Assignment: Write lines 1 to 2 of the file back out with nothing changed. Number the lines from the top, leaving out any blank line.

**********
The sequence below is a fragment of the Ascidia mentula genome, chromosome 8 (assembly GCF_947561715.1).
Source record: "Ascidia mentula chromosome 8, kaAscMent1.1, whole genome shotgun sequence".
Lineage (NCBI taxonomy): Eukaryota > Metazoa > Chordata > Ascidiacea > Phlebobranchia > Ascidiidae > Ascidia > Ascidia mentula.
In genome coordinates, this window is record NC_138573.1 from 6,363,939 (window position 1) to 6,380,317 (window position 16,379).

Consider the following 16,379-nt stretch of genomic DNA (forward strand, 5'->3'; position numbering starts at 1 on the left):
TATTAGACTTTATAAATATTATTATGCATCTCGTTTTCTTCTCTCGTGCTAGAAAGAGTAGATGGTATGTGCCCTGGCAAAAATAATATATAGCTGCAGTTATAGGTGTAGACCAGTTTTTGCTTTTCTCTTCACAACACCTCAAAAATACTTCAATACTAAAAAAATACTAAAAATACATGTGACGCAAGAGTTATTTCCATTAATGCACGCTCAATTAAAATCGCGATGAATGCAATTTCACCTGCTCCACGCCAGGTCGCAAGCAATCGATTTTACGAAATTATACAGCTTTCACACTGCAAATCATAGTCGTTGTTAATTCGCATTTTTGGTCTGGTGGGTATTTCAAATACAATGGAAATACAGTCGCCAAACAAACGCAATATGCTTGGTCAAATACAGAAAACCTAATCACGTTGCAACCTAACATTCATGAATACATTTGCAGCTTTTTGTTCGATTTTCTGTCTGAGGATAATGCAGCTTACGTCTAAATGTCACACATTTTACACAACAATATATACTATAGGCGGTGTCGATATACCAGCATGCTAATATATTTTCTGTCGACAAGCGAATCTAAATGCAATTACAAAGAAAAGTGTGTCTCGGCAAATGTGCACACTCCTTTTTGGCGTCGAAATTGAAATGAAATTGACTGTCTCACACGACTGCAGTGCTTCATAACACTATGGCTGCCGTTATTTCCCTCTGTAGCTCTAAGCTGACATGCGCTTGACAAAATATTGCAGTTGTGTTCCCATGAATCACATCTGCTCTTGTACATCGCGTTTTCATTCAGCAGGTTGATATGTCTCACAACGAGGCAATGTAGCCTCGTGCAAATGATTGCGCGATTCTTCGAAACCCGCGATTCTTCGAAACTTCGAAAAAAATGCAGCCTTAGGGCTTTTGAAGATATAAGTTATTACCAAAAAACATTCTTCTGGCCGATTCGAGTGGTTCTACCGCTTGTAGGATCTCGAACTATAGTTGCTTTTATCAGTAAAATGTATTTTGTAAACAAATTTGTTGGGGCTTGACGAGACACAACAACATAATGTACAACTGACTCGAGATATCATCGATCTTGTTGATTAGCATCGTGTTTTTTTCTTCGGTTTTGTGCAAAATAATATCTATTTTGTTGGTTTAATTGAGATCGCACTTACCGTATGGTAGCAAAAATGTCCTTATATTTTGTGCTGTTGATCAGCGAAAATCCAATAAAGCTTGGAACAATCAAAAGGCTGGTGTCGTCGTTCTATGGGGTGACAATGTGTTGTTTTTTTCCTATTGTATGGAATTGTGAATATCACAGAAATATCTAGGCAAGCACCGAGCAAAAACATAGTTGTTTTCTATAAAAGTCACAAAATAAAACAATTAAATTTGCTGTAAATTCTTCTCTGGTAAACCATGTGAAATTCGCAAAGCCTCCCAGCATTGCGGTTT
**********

The sequence below is a fragment of the Ascidia mentula genome, chromosome 8 (assembly GCF_947561715.1).
Source record: "Ascidia mentula chromosome 8, kaAscMent1.1, whole genome shotgun sequence".